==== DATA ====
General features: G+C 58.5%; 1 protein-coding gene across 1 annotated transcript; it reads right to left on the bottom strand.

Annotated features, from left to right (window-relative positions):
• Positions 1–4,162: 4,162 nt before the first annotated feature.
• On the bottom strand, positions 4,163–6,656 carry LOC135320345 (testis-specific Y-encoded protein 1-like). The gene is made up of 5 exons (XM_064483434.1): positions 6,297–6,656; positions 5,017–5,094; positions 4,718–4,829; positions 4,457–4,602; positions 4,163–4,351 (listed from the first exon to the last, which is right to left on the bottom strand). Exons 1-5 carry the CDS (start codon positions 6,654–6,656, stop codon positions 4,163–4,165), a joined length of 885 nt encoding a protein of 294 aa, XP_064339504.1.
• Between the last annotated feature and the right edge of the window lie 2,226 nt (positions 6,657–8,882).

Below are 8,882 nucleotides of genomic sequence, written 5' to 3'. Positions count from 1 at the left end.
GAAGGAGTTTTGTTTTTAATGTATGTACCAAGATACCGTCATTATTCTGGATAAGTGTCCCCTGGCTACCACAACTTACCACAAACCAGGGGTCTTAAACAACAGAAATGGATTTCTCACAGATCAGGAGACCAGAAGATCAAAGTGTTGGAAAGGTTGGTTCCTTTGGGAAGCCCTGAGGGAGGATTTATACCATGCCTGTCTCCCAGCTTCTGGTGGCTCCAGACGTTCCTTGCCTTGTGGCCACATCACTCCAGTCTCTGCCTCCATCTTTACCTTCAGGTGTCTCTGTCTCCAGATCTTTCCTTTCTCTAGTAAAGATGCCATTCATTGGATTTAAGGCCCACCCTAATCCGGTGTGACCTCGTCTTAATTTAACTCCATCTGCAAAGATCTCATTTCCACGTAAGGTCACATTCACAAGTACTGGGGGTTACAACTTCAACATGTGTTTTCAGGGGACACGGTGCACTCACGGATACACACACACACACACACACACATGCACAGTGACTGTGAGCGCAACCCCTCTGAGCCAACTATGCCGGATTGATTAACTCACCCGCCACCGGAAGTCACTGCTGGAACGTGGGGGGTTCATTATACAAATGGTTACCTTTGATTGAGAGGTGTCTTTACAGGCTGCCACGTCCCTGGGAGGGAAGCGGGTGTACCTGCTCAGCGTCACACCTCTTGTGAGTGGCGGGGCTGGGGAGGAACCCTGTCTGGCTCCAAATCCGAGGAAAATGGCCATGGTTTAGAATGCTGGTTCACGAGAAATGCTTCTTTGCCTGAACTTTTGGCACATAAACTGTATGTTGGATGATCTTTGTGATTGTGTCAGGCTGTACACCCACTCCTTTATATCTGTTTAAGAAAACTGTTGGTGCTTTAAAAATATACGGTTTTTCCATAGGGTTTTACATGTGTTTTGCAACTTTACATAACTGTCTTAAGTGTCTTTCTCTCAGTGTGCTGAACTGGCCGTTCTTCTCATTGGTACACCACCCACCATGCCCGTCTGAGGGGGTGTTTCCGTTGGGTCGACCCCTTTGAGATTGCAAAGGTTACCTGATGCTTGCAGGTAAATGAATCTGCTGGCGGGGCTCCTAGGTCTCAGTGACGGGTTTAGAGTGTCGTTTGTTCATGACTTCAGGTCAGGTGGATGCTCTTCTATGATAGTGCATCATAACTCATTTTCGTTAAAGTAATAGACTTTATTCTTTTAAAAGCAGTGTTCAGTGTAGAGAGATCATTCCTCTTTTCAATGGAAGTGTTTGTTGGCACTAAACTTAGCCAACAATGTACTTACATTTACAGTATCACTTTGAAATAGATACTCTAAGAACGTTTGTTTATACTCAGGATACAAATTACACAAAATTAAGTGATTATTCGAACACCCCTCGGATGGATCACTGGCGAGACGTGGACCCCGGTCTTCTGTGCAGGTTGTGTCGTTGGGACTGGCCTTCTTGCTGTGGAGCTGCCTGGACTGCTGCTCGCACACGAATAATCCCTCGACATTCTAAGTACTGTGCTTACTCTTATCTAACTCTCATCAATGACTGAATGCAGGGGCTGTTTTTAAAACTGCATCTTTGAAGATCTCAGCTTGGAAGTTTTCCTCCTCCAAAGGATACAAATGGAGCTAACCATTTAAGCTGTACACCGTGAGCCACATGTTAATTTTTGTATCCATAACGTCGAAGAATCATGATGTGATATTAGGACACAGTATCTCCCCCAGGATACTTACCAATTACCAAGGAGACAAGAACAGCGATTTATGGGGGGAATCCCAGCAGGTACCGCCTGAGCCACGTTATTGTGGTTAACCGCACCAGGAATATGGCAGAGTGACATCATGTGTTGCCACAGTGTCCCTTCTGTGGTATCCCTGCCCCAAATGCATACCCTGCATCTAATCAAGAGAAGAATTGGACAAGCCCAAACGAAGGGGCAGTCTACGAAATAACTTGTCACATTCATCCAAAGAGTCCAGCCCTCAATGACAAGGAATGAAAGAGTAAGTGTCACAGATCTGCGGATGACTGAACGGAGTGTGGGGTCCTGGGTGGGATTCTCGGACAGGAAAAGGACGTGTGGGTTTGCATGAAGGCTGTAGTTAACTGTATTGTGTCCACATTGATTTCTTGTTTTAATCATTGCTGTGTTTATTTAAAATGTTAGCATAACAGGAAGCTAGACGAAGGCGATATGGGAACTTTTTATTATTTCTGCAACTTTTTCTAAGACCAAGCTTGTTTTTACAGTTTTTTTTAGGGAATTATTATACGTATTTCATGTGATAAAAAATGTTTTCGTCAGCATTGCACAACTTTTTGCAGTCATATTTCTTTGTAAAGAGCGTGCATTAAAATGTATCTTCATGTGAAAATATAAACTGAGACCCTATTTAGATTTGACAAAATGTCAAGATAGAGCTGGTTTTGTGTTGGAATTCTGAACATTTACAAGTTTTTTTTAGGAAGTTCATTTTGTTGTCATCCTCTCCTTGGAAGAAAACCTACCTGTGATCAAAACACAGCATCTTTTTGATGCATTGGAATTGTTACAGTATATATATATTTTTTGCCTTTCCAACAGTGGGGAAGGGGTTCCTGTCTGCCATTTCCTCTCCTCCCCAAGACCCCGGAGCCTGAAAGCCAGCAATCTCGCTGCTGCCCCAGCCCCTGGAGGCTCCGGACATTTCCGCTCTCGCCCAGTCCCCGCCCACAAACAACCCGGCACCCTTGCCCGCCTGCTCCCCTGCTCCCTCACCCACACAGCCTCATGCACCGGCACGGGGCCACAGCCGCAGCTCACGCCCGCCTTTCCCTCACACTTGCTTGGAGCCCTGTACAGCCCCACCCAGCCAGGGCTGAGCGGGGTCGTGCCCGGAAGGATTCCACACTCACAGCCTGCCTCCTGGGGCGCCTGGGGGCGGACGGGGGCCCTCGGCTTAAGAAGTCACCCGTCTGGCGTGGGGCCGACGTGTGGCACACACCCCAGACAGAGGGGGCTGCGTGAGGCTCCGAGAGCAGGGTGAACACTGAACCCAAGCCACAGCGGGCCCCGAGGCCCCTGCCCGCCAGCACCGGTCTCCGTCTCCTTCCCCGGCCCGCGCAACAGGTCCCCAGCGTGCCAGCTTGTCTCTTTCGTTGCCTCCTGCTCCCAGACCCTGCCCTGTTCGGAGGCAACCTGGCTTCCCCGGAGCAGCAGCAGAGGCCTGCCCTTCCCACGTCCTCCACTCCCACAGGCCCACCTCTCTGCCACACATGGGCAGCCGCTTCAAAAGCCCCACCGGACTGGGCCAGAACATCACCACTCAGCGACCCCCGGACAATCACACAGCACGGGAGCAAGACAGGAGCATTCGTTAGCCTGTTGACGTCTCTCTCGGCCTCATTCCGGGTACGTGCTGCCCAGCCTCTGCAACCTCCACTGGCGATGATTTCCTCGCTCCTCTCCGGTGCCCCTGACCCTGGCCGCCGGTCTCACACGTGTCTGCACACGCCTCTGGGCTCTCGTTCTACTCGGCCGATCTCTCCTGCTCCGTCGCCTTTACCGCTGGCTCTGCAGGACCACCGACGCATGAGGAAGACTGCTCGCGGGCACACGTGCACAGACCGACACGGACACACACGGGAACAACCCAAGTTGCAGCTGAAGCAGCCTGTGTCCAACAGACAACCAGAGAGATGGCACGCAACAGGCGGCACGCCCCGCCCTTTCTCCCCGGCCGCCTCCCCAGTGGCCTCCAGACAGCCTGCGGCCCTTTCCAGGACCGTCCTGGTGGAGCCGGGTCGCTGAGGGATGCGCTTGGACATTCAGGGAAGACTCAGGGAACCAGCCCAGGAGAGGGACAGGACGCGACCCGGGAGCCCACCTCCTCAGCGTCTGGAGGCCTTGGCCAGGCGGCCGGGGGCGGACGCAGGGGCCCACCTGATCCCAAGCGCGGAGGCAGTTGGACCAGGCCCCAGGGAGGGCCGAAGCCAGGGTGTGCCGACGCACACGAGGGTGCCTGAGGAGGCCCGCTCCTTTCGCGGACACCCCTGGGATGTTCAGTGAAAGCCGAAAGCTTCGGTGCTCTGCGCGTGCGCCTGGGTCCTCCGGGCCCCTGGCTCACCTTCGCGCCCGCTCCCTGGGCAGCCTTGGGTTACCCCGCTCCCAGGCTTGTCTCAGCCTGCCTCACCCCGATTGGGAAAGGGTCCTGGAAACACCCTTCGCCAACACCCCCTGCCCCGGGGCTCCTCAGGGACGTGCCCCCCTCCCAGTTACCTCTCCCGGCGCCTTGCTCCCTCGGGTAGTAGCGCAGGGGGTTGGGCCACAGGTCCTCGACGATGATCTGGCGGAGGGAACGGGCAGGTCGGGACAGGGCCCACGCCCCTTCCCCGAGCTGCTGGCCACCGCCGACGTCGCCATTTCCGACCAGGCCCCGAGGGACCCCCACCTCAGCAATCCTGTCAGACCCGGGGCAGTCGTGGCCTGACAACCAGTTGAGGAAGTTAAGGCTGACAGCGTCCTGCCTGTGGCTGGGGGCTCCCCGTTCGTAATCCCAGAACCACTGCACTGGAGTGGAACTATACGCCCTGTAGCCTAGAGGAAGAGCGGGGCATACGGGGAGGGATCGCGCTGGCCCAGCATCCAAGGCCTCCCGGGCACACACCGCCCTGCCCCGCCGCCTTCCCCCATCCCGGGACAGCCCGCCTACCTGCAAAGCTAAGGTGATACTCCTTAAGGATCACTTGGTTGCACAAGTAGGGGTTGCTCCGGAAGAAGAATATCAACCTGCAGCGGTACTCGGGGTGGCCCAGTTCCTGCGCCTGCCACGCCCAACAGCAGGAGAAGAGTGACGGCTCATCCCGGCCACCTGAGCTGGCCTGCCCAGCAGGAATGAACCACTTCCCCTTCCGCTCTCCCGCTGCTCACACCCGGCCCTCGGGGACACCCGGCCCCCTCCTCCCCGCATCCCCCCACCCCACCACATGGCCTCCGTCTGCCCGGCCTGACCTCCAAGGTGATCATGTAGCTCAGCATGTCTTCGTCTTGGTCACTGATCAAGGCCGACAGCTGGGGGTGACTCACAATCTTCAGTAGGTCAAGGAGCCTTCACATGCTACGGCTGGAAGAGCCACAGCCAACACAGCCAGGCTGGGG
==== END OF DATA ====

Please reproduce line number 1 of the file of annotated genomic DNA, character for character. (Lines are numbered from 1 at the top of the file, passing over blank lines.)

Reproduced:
General features: G+C 58.5%; 1 protein-coding gene across 1 annotated transcript; it reads right to left on the bottom strand.